Linked Data Finland
Living Laboratory Data Service for the Semantic Web
This site is the Living Laboratory of the Linked Data Finland research initiative, conducted by the Semantic Computing Research Group at Aalto University in collaboration with University of Helsinki and a large consortium of Finnish public organizations and companies.
Our goal is to make life easier for both publishers as well as consumers of structured data on the Web. We base our work on the Linked Data paradigm and stack of standards, which combines an expressive, semantic data model (RDF) with standardized access mechanisms (SPARQL and live HTTP URIs).
5-star Linked Data
The baseline of our work is the 5-star Linked Data model, proposed originally by Tim Berners-Lee.
|★||Make data available on the Web in whatever format.|
|★★||Make data available as structured data (e.g., Excel instead of an image scan of a table).|
|★★★||Use non-proprietary formats (e.g., CSV instead of Excel format).|
|★★★★||Use URIs to denote things, so that people can point at your data.|
|★★★★★||Link your data to other data to provide context.|
7-star Linked Data Service
However, in our opinion, providing 5-star Linked Data is just the beginning. To actually make use of the datasets, consumers need more support in getting to know and access them, as well as a better grasp of their quality and provenance. To this end, we extend the model with two additional stars:
|★★★★★★||Provide your data with a schema and documentation so that people can understand and re-use your data easily.|
|★★★★★★★||Validate your data and denote its provenance so that people can trust the quality of your data.|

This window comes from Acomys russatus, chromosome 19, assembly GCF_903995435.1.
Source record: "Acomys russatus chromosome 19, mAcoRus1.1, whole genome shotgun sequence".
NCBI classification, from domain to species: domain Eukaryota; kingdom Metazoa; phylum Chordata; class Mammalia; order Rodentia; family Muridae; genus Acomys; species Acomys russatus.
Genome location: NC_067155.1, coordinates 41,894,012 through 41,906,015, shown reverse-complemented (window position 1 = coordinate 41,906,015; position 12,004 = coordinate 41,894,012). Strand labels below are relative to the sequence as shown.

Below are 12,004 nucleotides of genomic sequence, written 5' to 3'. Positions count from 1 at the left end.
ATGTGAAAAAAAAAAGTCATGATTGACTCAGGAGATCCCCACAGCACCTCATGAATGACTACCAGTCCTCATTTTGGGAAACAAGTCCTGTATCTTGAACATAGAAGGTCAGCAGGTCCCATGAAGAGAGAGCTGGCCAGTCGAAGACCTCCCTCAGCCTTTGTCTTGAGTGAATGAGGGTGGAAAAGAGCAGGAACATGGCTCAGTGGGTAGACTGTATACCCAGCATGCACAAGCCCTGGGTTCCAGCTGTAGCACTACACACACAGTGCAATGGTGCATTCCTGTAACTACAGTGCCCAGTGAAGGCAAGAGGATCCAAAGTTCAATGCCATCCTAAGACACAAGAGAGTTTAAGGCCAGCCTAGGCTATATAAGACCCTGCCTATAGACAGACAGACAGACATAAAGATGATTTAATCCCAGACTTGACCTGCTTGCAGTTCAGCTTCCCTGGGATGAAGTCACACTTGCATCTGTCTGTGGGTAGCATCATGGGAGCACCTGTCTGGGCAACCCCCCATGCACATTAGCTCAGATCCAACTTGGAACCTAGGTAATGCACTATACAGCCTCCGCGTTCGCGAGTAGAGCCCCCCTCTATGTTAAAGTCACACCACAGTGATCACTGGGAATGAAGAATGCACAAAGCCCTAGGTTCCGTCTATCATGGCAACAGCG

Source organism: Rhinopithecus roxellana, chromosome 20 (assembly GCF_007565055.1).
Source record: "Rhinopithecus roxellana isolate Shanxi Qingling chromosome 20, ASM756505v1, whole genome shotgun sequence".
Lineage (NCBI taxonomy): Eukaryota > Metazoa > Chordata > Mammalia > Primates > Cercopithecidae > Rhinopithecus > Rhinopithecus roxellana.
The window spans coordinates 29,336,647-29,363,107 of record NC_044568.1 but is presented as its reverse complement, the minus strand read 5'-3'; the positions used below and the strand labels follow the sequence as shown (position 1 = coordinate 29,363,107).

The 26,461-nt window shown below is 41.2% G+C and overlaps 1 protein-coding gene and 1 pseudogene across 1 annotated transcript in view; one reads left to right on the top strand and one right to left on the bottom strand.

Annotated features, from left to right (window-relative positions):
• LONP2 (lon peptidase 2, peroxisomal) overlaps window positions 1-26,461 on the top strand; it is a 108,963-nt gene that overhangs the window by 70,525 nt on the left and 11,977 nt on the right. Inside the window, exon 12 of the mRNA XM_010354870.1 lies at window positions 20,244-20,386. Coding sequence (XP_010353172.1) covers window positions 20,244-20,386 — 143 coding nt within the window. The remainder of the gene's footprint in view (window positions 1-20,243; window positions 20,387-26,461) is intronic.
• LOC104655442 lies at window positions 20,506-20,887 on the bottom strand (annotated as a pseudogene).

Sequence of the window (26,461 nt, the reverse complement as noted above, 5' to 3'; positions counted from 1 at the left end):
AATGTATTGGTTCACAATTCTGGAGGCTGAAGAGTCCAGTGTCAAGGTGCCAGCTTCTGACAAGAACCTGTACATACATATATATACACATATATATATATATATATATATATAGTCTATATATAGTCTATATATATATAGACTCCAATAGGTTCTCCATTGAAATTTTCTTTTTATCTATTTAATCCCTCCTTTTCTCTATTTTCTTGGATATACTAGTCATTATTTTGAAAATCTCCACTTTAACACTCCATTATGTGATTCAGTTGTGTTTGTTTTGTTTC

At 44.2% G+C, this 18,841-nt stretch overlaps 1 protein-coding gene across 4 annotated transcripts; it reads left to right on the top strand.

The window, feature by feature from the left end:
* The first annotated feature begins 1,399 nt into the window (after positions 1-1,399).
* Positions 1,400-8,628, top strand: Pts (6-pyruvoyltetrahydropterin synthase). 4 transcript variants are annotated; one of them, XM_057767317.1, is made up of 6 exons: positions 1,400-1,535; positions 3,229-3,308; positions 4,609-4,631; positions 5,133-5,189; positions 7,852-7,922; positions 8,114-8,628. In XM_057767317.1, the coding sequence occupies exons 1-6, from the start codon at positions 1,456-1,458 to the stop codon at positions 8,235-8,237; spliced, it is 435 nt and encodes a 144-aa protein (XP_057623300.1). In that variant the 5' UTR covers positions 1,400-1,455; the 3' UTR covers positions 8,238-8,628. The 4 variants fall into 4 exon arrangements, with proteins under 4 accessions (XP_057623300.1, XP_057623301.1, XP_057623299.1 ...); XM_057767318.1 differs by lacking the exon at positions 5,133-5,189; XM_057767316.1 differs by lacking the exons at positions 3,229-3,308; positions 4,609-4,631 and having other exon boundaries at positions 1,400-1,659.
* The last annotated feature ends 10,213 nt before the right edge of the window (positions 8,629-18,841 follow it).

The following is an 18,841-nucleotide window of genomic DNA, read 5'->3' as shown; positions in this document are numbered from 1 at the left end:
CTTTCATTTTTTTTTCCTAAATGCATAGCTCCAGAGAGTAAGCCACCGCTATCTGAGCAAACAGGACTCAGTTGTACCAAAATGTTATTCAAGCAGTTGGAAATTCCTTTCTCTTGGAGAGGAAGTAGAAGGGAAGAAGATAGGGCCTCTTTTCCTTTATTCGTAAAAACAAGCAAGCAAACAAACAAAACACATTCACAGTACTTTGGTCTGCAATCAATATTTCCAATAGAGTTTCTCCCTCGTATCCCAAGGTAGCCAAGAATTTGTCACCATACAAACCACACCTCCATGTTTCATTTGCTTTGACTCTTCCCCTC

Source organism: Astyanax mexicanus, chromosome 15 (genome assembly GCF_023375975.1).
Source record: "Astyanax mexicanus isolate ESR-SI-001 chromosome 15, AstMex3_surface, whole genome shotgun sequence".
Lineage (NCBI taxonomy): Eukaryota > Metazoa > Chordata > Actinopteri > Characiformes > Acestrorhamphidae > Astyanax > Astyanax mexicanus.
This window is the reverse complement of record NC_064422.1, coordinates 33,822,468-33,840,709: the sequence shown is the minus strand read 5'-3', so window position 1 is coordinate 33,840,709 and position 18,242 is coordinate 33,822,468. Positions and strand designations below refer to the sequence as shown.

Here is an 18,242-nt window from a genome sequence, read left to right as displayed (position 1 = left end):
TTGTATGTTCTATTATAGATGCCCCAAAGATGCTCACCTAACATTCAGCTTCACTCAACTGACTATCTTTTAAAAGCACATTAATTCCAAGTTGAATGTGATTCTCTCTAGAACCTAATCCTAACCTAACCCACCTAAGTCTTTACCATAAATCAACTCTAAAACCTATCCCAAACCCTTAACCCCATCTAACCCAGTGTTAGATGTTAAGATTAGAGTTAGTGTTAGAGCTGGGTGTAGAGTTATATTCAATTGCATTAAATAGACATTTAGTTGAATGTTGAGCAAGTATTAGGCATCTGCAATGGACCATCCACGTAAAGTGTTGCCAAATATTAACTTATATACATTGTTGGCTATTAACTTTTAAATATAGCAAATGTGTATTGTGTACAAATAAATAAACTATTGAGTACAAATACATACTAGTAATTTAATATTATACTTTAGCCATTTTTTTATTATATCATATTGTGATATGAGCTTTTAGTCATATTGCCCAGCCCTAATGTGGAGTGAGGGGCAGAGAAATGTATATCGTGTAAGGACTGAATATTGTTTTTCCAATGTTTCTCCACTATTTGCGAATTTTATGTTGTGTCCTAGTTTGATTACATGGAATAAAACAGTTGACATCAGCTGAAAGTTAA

This added support should come with as little extra work as possible to the data publisher. Our hypothesis is that a lot of this can be done automatically, basing on the Linked Data core. A data publisher needs only to provide their data in the RDF format, and the LDF.fi portal will do the rest automatically. See the overview paper (in ESWC 2014 Proceedings, Springer-Verlag) for some more details about the underlying ideas.
On the left, you find more information about the project and the datasets we are working on. By selecting a dataset, more information about the services related to the selected dataset can be found. Notice that it is also possible to publish your own data at the service. Otherwise, in the following, you can read up in detail on the breadth of services that can be tied to a dataset. First presented are services to data consumers, followed by those for data publishers. Finally, services provided to other computer systems are presented.
Services Offered to Data Consumers
To test our general hypothesis, we have engaged with multiple communities to discover the services they need in order to 1) evaluate a dataset for fitness of purpose and 2) to use the dataset efficiently. Then, we have appropriated or developed tools on top of the LDF.fi platform to provide those services.
For getting to know a dataset, the LDF.fi service provides the following services:
- From schema definition data, a human-readable documentation of the schema can be generated automatically by the LODE tool (e.g. the void-ext schema)